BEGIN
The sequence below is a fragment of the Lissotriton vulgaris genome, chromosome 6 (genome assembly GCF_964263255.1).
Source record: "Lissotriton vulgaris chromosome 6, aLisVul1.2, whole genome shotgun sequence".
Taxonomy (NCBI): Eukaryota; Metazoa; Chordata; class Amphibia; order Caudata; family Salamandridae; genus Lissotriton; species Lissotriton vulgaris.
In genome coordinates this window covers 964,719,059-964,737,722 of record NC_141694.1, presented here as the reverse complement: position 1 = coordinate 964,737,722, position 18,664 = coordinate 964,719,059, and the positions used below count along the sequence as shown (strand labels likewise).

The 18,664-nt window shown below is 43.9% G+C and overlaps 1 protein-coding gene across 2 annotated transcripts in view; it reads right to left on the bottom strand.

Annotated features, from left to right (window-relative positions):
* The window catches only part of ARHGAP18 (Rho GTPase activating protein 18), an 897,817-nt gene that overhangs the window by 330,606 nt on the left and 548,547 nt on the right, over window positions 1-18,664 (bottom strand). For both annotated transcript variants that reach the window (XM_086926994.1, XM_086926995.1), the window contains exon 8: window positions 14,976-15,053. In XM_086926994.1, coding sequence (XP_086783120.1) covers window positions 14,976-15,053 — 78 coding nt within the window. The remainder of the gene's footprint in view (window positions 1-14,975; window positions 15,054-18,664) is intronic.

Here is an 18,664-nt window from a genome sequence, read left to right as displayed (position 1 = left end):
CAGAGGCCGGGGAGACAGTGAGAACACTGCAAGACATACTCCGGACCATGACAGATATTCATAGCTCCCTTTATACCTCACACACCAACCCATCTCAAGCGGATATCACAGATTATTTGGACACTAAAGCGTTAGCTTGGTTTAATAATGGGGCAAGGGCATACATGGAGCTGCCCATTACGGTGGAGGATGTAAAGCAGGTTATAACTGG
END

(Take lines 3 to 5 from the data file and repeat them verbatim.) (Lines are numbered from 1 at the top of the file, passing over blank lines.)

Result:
Taxonomy (NCBI): Eukaryota; Metazoa; Chordata; class Amphibia; order Caudata; family Salamandridae; genus Lissotriton; species Lissotriton vulgaris.
In genome coordinates this window covers 964,719,059-964,737,722 of record NC_141694.1, presented here as the reverse complement: position 1 = coordinate 964,737,722, position 18,664 = coordinate 964,719,059, and the positions used below count along the sequence as shown (strand labels likewise).

The 18,664-nt window shown below is 43.9% G+C and overlaps 1 protein-coding gene across 2 annotated transcripts in view; it reads right to left on the bottom strand.